Yesterday Jim brought me to Best Buy to look at iPads. I say he brought me because he's the one interested in tech and who has been looking into various e-readers, mobiles, etc. for months. The trip to Best Buy felt alot like visting the pet store with my sister to play with the puppies--provoking the same urge to wash my hands and recurrent longing to go back and buy what I'd played with. It will be a while before I buy an iPad (or a puppy, for that matter), but I liked the iPad more than I expected. I'd pictured it just a little too large to be handy. In reality it was lighter and smaller than I'd imagined; the display was crisp; navigation quick and easy. I might be in love.
I'm excited, too, about the expanding market for e-readers and the subsequent opportunities that are arising for new writers like myself. Until recently, I hadn't considered self-publishing as an option. But there is quite a buzz about how e-readers are changing the publishing industry and the possibility for independent writers to make money outside traditional publishing channels.
A couple days ago Joe Konrath posted an interesting blog entry that mentioned his success self-publishing on Kindle (A Newbie's Guide to Publishing: Publishers + Ebooks = Epic Fail). Konrath's post led to insightful discussion as well as questions about how writers, both published and as-yet unpublished, can benefit from the expansion of e-publishing. I'll be watching this discussion over the next few months as I continue polishing my manuscripts.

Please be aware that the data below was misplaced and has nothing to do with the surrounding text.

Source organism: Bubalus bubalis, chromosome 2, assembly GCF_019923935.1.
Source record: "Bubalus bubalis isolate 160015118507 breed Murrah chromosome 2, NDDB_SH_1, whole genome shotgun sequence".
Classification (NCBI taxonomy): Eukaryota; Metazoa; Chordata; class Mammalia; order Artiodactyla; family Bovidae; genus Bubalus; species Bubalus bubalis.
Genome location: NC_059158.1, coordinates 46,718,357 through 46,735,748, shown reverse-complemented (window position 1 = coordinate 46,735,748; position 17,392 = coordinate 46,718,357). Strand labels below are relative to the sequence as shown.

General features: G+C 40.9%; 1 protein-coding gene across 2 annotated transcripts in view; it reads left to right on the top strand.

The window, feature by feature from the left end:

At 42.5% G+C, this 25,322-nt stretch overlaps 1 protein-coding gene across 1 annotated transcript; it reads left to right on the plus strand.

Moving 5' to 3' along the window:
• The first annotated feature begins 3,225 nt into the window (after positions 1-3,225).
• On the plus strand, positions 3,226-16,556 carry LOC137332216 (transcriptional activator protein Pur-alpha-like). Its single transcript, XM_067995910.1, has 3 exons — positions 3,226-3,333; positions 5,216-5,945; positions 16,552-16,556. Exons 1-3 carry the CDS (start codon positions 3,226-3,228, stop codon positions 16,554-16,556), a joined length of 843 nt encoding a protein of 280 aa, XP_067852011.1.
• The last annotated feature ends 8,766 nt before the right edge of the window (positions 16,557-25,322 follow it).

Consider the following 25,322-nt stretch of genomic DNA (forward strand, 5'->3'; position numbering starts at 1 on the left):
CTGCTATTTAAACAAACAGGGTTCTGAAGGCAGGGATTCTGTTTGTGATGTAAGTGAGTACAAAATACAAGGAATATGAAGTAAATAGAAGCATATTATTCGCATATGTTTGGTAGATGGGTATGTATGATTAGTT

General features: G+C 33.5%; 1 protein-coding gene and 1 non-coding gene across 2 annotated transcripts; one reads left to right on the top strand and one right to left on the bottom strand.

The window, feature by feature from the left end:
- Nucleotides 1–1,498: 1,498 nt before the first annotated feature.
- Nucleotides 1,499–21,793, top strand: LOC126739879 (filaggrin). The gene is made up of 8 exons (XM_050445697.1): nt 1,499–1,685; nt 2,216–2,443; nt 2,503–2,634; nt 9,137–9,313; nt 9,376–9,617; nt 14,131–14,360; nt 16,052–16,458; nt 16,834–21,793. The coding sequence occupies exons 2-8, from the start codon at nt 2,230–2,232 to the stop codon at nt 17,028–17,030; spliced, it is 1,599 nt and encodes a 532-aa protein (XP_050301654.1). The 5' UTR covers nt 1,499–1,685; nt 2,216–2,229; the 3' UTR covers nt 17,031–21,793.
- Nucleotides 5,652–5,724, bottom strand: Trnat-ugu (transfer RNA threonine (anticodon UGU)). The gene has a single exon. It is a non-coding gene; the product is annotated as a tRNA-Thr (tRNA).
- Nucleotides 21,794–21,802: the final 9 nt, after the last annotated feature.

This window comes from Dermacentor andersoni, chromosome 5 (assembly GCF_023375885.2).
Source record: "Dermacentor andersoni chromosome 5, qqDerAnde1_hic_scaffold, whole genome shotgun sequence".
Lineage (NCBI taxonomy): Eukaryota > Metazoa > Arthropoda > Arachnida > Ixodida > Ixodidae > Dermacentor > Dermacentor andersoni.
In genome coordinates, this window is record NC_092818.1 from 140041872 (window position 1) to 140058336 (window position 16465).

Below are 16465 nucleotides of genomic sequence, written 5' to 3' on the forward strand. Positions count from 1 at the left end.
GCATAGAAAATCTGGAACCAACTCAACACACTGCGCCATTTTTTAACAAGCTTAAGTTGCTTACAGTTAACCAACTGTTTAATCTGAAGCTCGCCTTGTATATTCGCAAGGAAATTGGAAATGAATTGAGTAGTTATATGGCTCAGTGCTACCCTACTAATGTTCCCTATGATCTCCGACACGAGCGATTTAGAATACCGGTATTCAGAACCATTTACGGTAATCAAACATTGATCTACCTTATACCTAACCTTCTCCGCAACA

Experts are predicting multi-function devices such as the iPad will increase the market for e-books even more as those unwilling to buy dedicated e-readers purchase iPads and buy e-books as an afterthought (IPad May Be ‘Black Ship’ That Shakes Up Japan’s Book Industry and How the iPad Could Make Books Go Viral). At a recent e-book conference in Australia, Dr. Richard Seymour of the University of Sydney stated that a third of books will be read on e-readers within the next five years (Third of books to be read on e-readers within 5 years). I sense that when my work is ready, I'll have options for reaching readers.